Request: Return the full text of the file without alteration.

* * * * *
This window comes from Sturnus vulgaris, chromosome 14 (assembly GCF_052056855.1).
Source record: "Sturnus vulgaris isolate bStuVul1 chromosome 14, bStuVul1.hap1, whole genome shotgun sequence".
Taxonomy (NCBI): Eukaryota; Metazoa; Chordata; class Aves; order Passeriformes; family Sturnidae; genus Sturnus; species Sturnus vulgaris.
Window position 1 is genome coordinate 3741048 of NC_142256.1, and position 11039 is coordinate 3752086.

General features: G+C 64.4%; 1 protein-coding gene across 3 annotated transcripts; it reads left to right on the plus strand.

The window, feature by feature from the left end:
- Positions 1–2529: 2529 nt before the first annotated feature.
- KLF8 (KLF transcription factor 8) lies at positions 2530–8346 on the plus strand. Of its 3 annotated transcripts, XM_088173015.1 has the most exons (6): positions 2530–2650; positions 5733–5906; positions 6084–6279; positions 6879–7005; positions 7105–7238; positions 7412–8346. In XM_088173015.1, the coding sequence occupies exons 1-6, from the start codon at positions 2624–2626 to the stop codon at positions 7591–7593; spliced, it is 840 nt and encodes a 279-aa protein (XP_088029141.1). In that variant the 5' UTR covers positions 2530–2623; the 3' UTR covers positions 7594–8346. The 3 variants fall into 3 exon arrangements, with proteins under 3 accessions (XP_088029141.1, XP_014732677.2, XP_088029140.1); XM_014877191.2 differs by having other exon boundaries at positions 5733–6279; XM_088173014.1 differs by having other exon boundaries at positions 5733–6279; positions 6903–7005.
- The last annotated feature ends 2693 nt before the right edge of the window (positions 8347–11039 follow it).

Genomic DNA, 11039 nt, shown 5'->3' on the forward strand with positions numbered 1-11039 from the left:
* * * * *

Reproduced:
This window comes from Sturnus vulgaris, chromosome 14 (assembly GCF_052056855.1).
Source record: "Sturnus vulgaris isolate bStuVul1 chromosome 14, bStuVul1.hap1, whole genome shotgun sequence".
Taxonomy (NCBI): Eukaryota; Metazoa; Chordata; class Aves; order Passeriformes; family Sturnidae; genus Sturnus; species Sturnus vulgaris.
Window position 1 is genome coordinate 3741048 of NC_142256.1, and position 11039 is coordinate 3752086.

General features: G+C 64.4%; 1 protein-coding gene across 3 annotated transcripts; it reads left to right on the plus strand.

The window, feature by feature from the left end:
- Positions 1–2529: 2529 nt before the first annotated feature.
- KLF8 (KLF transcription factor 8) lies at positions 2530–8346 on the plus strand. Of its 3 annotated transcripts, XM_088173015.1 has the most exons (6): positions 2530–2650; positions 5733–5906; positions 6084–6279; positions 6879–7005; positions 7105–7238; positions 7412–8346. In XM_088173015.1, the coding sequence occupies exons 1-6, from the start codon at positions 2624–2626 to the stop codon at positions 7591–7593; spliced, it is 840 nt and encodes a 279-aa protein (XP_088029141.1). In that variant the 5' UTR covers positions 2530–2623; the 3' UTR covers positions 7594–8346. The 3 variants fall into 3 exon arrangements, with proteins under 3 accessions (XP_088029141.1, XP_014732677.2, XP_088029140.1); XM_014877191.2 differs by having other exon boundaries at positions 5733–6279; XM_088173014.1 differs by having other exon boundaries at positions 5733–6279; positions 6903–7005.
- The last annotated feature ends 2693 nt before the right edge of the window (positions 8347–11039 follow it).

Genomic DNA, 11039 nt, shown 5'->3' on the forward strand with positions numbered 1-11039 from the left: